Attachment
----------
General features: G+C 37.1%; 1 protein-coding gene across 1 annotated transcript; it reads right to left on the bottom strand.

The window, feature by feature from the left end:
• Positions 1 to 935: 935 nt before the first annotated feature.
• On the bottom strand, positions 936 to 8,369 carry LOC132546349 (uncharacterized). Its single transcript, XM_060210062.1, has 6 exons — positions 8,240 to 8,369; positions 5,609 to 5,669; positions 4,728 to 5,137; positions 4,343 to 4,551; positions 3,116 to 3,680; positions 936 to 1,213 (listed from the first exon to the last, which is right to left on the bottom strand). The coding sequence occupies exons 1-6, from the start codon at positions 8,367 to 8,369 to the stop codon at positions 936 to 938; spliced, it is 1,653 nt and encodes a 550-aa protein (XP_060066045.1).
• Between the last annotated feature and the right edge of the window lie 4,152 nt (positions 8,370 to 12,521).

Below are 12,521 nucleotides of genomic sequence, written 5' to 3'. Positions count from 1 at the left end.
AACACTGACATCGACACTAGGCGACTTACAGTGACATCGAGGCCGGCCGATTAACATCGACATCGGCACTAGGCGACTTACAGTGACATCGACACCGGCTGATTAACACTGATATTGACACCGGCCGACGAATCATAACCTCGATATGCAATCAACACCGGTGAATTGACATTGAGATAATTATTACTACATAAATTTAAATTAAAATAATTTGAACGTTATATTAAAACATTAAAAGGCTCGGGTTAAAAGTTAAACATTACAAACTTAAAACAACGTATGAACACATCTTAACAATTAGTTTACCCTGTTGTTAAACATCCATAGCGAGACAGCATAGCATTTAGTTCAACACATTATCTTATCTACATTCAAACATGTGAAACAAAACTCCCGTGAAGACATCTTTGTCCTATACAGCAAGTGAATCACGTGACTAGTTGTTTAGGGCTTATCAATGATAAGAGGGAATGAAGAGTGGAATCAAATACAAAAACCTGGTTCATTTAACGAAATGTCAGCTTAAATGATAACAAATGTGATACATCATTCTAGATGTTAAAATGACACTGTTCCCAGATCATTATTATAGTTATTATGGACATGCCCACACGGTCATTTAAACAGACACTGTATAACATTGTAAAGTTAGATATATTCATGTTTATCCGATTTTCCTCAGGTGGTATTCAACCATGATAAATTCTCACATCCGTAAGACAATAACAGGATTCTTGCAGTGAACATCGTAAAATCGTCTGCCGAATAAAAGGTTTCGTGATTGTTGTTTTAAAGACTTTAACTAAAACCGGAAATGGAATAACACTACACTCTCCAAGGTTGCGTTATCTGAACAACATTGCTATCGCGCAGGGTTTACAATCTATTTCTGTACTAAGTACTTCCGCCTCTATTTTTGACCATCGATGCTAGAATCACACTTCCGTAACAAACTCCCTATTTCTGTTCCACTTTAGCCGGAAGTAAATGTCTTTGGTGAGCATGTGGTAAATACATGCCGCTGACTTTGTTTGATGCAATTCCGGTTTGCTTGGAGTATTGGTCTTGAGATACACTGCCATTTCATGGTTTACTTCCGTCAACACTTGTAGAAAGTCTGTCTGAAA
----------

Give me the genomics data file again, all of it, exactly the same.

General features: G+C 37.1%; 1 protein-coding gene across 1 annotated transcript; it reads right to left on the bottom strand.

The window, feature by feature from the left end:
• Positions 1 to 935: 935 nt before the first annotated feature.
• On the bottom strand, positions 936 to 8,369 carry LOC132546349 (uncharacterized). Its single transcript, XM_060210062.1, has 6 exons — positions 8,240 to 8,369; positions 5,609 to 5,669; positions 4,728 to 5,137; positions 4,343 to 4,551; positions 3,116 to 3,680; positions 936 to 1,213 (listed from the first exon to the last, which is right to left on the bottom strand). The coding sequence occupies exons 1-6, from the start codon at positions 8,367 to 8,369 to the stop codon at positions 936 to 938; spliced, it is 1,653 nt and encodes a 550-aa protein (XP_060066045.1).
• Between the last annotated feature and the right edge of the window lie 4,152 nt (positions 8,370 to 12,521).

Below are 12,521 nucleotides of genomic sequence, written 5' to 3'. Positions count from 1 at the left end.
AACACTGACATCGACACTAGGCGACTTACAGTGACATCGAGGCCGGCCGATTAACATCGACATCGGCACTAGGCGACTTACAGTGACATCGACACCGGCTGATTAACACTGATATTGACACCGGCCGACGAATCATAACCTCGATATGCAATCAACACCGGTGAATTGACATTGAGATAATTATTACTACATAAATTTAAATTAAAATAATTTGAACGTTATATTAAAACATTAAAAGGCTCGGGTTAAAAGTTAAACATTACAAACTTAAAACAACGTATGAACACATCTTAACAATTAGTTTACCCTGTTGTTAAACATCCATAGCGAGACAGCATAGCATTTAGTTCAACACATTATCTTATCTACATTCAAACATGTGAAACAAAACTCCCGTGAAGACATCTTTGTCCTATACAGCAAGTGAATCACGTGACTAGTTGTTTAGGGCTTATCAATGATAAGAGGGAATGAAGAGTGGAATCAAATACAAAAACCTGGTTCATTTAACGAAATGTCAGCTTAAATGATAACAAATGTGATACATCATTCTAGATGTTAAAATGACACTGTTCCCAGATCATTATTATAGTTATTATGGACATGCCCACACGGTCATTTAAACAGACACTGTATAACATTGTAAAGTTAGATATATTCATGTTTATCCGATTTTCCTCAGGTGGTATTCAACCATGATAAATTCTCACATCCGTAAGACAATAACAGGATTCTTGCAGTGAACATCGTAAAATCGTCTGCCGAATAAAAGGTTTCGTGATTGTTGTTTTAAAGACTTTAACTAAAACCGGAAATGGAATAACACTACACTCTCCAAGGTTGCGTTATCTGAACAACATTGCTATCGCGCAGGGTTTACAATCTATTTCTGTACTAAGTACTTCCGCCTCTATTTTTGACCATCGATGCTAGAATCACACTTCCGTAACAAACTCCCTATTTCTGTTCCACTTTAGCCGGAAGTAAATGTCTTTGGTGAGCATGTGGTAAATACATGCCGCTGACTTTGTTTGATGCAATTCCGGTTTGCTTGGAGTATTGGTCTTGAGATACACTGCCATTTCATGGTTTACTTCCGTCAACACTTGTAGAAAGTCTGTCTGAAA